Russell A. Poldrack

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It is controversial whether different cognitive functions can be mapped to discrete regions of the prefrontal cortex (PFC). The localisationist tradition has associated one cognitive function - inhibition - by turns with dorsolateral prefrontal cortex (DLPFC), inferior frontal cortex (IFC), or orbital frontal cortex (OFC). Inhibition is postulated to be a(More)
Suppressing an already initiated manual response depends critically on the right inferior frontal cortex (IFC), yet it is unclear how this inhibitory function is implemented in the motor system. It has been suggested that the subthalamic nucleus (STN), which is a part of the basal ganglia, may play a role because it is well placed to suppress the "direct"(More)
People typically exhibit greater sensitivity to losses than to equivalent gains when making decisions. We investigated neural correlates of loss aversion while individuals decided whether to accept or reject gambles that offered a 50/50 chance of gaining or losing money. A broad set of areas (including midbrain dopaminergic regions and their targets) showed(More)
Learning and memory in humans rely upon several memory systems, which appear to have dissociable brain substrates. A fundamental question concerns whether, and how, these memory systems interact. Here we show using functional magnetic resonance imaging (FMRI) that these memory systems may compete with each other during classification learning in humans. The(More)
Neuroimaging and neuropsychological studies have implicated left inferior prefrontal cortex (LIPC) in both semantic and phonological processing. In this study, functional magnetic resonance imaging was used to examine whether separate LIPC regions participate in each of these types of processing. Performance of a semantic decision task resulted in extensive(More)
How does ventrolateral prefrontal cortex (VLPFC) control mnemonic processing? Alternative models propose that VLPFC guides top-down (controlled) retrieval of knowledge from long-term stores or selects goal-relevant products of retrieval from among competitors. A paucity of evidence supports a retrieval/selection distinction, raising the possibility that(More)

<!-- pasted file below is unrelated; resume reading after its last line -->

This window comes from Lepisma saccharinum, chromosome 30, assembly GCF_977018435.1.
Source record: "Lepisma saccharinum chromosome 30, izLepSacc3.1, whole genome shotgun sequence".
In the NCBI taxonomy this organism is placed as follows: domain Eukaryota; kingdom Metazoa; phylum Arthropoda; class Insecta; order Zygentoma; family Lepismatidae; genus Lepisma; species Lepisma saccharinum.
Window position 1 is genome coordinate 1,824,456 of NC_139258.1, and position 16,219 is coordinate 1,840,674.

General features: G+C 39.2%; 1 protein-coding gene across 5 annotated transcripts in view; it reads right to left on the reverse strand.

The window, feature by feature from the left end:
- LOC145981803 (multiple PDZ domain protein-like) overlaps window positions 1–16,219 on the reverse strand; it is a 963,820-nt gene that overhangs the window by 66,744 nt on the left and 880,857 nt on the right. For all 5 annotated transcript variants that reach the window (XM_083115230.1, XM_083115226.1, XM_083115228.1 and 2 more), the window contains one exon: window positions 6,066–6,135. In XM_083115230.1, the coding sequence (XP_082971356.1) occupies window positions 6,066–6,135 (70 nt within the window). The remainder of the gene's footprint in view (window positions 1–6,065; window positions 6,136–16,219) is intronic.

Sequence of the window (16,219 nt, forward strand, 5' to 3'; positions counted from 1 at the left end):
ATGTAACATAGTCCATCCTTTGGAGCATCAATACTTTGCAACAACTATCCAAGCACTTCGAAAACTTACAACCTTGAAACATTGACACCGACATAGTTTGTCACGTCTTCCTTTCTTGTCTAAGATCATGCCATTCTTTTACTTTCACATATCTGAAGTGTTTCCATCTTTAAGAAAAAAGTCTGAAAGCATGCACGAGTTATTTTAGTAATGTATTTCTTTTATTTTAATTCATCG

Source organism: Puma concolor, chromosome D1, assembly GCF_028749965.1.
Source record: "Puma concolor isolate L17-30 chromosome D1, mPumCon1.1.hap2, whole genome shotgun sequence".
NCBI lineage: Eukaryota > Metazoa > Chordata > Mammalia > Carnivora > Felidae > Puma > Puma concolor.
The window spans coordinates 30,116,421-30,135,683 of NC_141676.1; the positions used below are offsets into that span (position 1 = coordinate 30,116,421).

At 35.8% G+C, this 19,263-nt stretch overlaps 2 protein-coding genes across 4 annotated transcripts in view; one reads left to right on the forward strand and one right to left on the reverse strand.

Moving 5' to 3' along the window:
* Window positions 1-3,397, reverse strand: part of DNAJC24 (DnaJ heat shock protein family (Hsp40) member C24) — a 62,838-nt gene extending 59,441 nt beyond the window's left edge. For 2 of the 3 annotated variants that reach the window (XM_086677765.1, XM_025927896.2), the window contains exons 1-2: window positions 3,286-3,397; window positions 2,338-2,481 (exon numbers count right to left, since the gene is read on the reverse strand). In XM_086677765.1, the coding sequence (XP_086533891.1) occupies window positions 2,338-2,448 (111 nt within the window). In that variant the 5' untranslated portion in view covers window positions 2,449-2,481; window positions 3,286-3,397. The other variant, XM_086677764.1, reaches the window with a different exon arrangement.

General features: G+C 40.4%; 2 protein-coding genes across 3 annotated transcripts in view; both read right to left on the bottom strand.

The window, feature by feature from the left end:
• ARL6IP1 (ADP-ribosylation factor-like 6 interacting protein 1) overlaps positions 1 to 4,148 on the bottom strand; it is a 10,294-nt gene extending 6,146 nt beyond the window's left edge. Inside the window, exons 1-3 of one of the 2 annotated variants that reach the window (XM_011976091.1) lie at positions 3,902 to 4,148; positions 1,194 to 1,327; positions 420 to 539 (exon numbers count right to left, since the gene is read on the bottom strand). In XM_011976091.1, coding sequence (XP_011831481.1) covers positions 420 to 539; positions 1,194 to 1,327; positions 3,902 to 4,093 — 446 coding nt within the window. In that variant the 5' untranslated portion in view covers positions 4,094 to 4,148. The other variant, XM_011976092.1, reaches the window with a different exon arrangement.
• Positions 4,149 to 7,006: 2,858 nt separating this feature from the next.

The rapid growth of the literature on neuroimaging in humans has led to major advances in our understanding of human brain function but has also made it increasingly difficult to aggregate and synthesize neuroimaging findings. Here we describe and validate an automated brain-mapping framework that uses text-mining, meta-analysis and machine-learning(More)
The ability to stop motor responses depends critically on the right inferior frontal cortex (IFC) and also engages a midbrain region consistent with the subthalamic nucleus (STN). Here we used diffusion-weighted imaging (DWI) tractography to show that the IFC and the STN region are connected via a white matter tract, which could underlie a "hyperdirect"(More)
There is much interest currently in using functional neuroimaging techniques to understand better the nature of cognition. One particular practice that has become common is 'reverse inference', by which the engagement of a particular cognitive process is inferred from the activation of a particular brain region. Such inferences are not deductively valid,(More)
Prefrontal cortex plays a central role in mnemonic control, with left inferior prefrontal cortex (LIPC) mediating control of semantic knowledge. One prominent theory posits that LIPC does not mediate semantic retrieval per se, but rather subserves the selection of task-relevant knowledge from amidst competing knowledge. The present event-related fMRI study(More)